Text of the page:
Under the first prong of § 302(a) (1) jurisdiction, transacting business "has been interpreted to require a certain quality, rather than a specific quantity, of contacts with New York." Broad Horizons, Inc. v. Central Crude Ltd., No. 94 Civ. 1593, 1994 WL 623075, at *2 (S.D.N.Y. Nov. 9, 1994) (citation omitted); see also International Customs Assocs., 893 F. Supp. at 1259; Cavalier Label Co., Inc. v. Polytam, Ltd., 687 F. Supp. 872, 876 (S.D.N.Y.1988). "A nondomiciliary transacts business under CPLR § 302(a) (1) when he purposefully avails himself of the privilege of conducting activities within New York, thus invoking the benefits and protections of its laws." CutCo, 806 F.2d at 365 (internal quotations and citations omitted). "Whether or not the contacts are of the appropriate nature must be determined by an analysis of the totality of the circumstances." United States Theatre Corp. v. Gunwyn/Lansburgh Ltd. Partnership, 825 F. Supp. 594, 596 (S.D.N.Y.1993) (citations omitted). Relevant factors, which may be considered in making this determination, include:
(i) whether the defendant has an ongoing contractual relationship with a New York corporation, (ii) whether the contract was negotiated or executed in New York, and, whether, after executing a contract with a New York business, the defendant has visited New York for the purpose of meeting with parties to the contract regarding the relationship, (iii) what the choice-of-law clause is in any such contract; and (iv) whether the contract requires [the defendant] to send notices and payments into the forum state or subjects [the defendant] to supervision by the corporation in the forum state. Although all are relevant, no one factor is dispositive.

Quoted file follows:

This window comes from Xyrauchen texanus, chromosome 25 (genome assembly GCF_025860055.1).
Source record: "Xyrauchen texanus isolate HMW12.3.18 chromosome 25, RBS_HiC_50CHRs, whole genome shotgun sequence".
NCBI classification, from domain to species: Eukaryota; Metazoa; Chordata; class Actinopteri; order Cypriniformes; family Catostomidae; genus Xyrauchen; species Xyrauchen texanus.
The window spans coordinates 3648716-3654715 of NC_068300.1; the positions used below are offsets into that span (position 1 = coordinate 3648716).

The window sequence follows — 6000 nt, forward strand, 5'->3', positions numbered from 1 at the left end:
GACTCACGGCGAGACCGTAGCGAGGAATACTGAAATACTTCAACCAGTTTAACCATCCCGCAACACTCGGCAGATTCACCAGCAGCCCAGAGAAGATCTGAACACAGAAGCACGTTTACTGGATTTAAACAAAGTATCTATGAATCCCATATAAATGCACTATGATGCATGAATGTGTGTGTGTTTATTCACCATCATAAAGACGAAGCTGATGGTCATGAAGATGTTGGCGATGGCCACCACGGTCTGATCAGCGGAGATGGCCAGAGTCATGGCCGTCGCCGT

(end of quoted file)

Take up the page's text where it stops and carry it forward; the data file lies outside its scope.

Agency Rent A Car System, Inc. v. Grand Rent A Car Corp., 98 F.3d 25, 29 (2d Cir.1996) (citations omitted).
In this case, Pacific contends that this Court lacks personal jurisdiction over it because Pacific did not transact business in New York within the meaning of § 302(a) (1). Pacific argues that it is a California corporation which does business in California and Arizona. (Declaration of Lin W. Lan dated to January 2, 2001 ("Lan Pacific Decl."), ¶ 2, attached to Notice of Motion and Motion to Dismiss by Respondent Pacific pursuant to F.R.C.P. Rule 12(b) (6).) Pacific argues that although it has obtained reinsurance from Clarendon, this reinsurance was obtained through an intermediary, E.W. Blanch Co., located in San Francisco, California and that all of the negotiations for this reinsurance took place in San Francisco. (Lan Pacific Decl. ¶ 3.) Pacific notes that its principal, Lan, has only traveled to New York once to meet with Clarendon regarding the issues in dispute. Pacific also asserts that the arbitration provisions contained in the various reinsurance agreements, as well as the arbitration provision referred to in the Term Sheet, do not state that New York is to be the site of the arbitration. Accordingly, Pacific argues that personal jurisdiction is lacking.